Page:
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It’s the morning of the wedding, and the scene is set in Hero’s bedroom.
Hero has sent Ursula off to go get Beatrice, and Margaret is helping Hero get dressed. They go back and forth fondly over what Hero should wear. Margaret describes the beautiful dress Hero will wear as full of gold, silver, and pearls, but Hero seems uncomfortable.
Hero hopes the dress will bring her joy, because she says her heart is heavy. Instead of noting that Hero is clearly unhappy and has a weird feeling, Margaret makes a joke about the fact that soon, Hero’s chest will be heavy under the weight of a husband. Hey-o! These people and their cheap sex jokes.
Beatrice (who also feels weird) enters and, as usual, becomes the focus of attention.
Margaret teases Beatrice and alludes to the fact that Beatrice might be in love.
Beatrice wonders when Margaret became so witty, but the last straw is when Margaret suggests Beatrice could be cured of her ailment by some holy thistle. Beatrice, like any person who hates love and worries other people might suspect her of being in love, flies off the handle.
Beatrice thinks there’s some hidden meaning to Margaret’s offer of holy thistle, called "Carduus Benedictus," especially since that particular thistle was thought to cure people of venomous bites. (Maybe venomous like the bite of love!)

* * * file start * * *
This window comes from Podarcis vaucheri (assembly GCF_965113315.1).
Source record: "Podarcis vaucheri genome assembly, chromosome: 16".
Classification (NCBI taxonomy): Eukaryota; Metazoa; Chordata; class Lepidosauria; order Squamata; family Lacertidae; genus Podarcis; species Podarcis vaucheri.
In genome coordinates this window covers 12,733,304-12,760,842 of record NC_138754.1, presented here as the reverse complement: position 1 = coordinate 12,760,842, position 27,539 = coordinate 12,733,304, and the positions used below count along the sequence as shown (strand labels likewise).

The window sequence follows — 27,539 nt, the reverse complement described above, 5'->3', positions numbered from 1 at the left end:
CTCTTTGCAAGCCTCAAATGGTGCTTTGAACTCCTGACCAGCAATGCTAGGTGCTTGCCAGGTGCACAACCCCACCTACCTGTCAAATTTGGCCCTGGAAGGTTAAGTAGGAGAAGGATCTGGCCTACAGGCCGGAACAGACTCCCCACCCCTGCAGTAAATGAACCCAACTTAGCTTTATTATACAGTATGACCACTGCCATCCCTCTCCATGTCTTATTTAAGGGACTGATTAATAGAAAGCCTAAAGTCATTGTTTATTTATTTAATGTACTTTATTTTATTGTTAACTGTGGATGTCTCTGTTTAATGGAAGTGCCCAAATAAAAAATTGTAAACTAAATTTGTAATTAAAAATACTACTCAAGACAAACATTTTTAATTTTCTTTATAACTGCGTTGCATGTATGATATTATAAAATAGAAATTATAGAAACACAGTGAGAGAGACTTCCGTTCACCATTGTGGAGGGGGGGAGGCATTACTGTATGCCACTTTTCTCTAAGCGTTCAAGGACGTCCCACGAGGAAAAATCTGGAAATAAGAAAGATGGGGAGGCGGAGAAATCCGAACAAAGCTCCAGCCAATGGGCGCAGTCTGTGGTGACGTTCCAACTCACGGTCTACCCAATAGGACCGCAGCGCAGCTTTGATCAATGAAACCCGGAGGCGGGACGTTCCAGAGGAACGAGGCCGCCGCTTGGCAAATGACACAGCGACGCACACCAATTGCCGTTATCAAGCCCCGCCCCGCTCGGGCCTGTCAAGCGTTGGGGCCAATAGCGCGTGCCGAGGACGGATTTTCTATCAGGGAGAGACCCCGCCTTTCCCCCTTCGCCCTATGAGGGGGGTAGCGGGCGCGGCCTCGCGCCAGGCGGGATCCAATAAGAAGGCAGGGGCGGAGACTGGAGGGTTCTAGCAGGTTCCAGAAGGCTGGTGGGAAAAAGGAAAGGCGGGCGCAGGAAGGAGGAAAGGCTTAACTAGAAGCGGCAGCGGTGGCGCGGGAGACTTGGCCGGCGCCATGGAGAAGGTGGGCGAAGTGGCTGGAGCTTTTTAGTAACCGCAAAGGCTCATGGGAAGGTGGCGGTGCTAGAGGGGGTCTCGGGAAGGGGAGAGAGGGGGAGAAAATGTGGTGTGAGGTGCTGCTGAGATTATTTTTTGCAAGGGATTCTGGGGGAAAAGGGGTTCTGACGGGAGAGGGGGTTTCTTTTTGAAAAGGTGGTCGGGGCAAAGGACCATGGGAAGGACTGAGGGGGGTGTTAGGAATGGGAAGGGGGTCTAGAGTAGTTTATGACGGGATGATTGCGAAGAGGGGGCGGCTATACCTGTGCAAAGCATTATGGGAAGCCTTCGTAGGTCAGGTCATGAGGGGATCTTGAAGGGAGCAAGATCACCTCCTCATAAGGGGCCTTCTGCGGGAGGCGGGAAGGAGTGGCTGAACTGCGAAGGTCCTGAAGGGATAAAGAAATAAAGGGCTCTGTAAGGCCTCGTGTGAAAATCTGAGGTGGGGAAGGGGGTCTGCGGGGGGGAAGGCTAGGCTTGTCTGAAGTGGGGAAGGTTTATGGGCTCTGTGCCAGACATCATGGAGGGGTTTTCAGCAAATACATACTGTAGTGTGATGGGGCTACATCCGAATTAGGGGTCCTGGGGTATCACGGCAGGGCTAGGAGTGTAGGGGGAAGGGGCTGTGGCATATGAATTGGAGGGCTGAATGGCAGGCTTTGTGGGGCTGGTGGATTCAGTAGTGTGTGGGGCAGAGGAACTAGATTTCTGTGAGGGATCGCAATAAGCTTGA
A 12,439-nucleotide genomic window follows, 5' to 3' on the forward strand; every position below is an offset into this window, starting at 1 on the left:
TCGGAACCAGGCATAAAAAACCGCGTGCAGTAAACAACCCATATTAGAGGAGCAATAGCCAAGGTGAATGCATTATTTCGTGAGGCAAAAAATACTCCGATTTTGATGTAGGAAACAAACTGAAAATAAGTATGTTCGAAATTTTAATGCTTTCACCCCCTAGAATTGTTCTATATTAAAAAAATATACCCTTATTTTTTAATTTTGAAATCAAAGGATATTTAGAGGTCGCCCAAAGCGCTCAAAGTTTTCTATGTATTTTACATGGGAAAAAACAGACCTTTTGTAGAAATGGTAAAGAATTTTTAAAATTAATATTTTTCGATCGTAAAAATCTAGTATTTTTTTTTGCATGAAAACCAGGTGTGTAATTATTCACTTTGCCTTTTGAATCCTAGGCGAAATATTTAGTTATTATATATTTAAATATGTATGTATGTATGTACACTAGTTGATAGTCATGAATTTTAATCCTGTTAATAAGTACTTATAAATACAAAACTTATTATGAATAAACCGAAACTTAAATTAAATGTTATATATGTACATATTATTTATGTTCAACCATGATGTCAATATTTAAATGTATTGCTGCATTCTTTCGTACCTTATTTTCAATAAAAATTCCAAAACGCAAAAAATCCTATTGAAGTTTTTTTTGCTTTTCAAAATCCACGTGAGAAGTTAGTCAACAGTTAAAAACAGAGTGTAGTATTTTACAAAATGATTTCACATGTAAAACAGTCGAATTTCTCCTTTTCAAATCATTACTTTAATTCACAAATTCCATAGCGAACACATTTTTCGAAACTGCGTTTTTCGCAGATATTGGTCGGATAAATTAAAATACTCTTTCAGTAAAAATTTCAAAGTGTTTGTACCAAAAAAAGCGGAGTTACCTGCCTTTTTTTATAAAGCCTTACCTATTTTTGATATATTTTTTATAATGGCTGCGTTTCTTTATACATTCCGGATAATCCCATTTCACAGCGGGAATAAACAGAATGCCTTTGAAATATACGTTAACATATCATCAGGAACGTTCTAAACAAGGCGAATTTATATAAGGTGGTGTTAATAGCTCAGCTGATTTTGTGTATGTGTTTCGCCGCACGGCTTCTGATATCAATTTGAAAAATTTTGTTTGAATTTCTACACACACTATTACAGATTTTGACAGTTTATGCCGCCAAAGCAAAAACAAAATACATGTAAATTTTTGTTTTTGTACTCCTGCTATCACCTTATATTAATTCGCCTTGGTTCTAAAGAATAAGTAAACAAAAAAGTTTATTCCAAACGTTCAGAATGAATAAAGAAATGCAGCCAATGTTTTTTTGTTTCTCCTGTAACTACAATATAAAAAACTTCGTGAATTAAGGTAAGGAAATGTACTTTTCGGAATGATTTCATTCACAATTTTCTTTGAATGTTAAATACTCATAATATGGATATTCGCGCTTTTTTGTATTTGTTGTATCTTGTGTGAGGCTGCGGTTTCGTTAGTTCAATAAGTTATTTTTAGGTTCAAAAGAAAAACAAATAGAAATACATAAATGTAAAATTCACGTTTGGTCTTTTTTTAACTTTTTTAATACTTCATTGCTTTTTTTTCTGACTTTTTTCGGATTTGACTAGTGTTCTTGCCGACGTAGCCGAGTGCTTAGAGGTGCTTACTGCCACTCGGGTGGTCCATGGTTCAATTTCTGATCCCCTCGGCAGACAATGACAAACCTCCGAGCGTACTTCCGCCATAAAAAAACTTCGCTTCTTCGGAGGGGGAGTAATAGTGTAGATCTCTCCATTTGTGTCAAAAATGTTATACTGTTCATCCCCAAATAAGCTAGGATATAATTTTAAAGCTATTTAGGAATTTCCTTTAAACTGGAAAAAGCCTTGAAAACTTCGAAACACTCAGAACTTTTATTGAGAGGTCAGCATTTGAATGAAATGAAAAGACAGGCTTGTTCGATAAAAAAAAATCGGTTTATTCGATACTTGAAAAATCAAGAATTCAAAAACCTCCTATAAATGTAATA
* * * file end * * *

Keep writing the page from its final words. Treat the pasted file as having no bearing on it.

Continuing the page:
Beatrice might also be tripped up on "Benedictus," which sounds like a certain someone’s name.
In response to Beatrice’s tizzy, Margaret basically says, "You think that I believe that you’re in love, but of course I don’t think that, wink wink!"
Still, Margaret points out that Benedick used to share Beatrice’s views on the absurdity of love. Lately, however, Benedick seems to have come around to thinking of love like every normal man does.
Margaret says, maybe there’s a chance that Beatrice could look on love with the eyes of a normal woman.
Beatrice is all, "What the hell are you saying?" But she gets interrupted by Ursula, who informs them that everyone is ready to take Hero to the church—where she will be married, or die!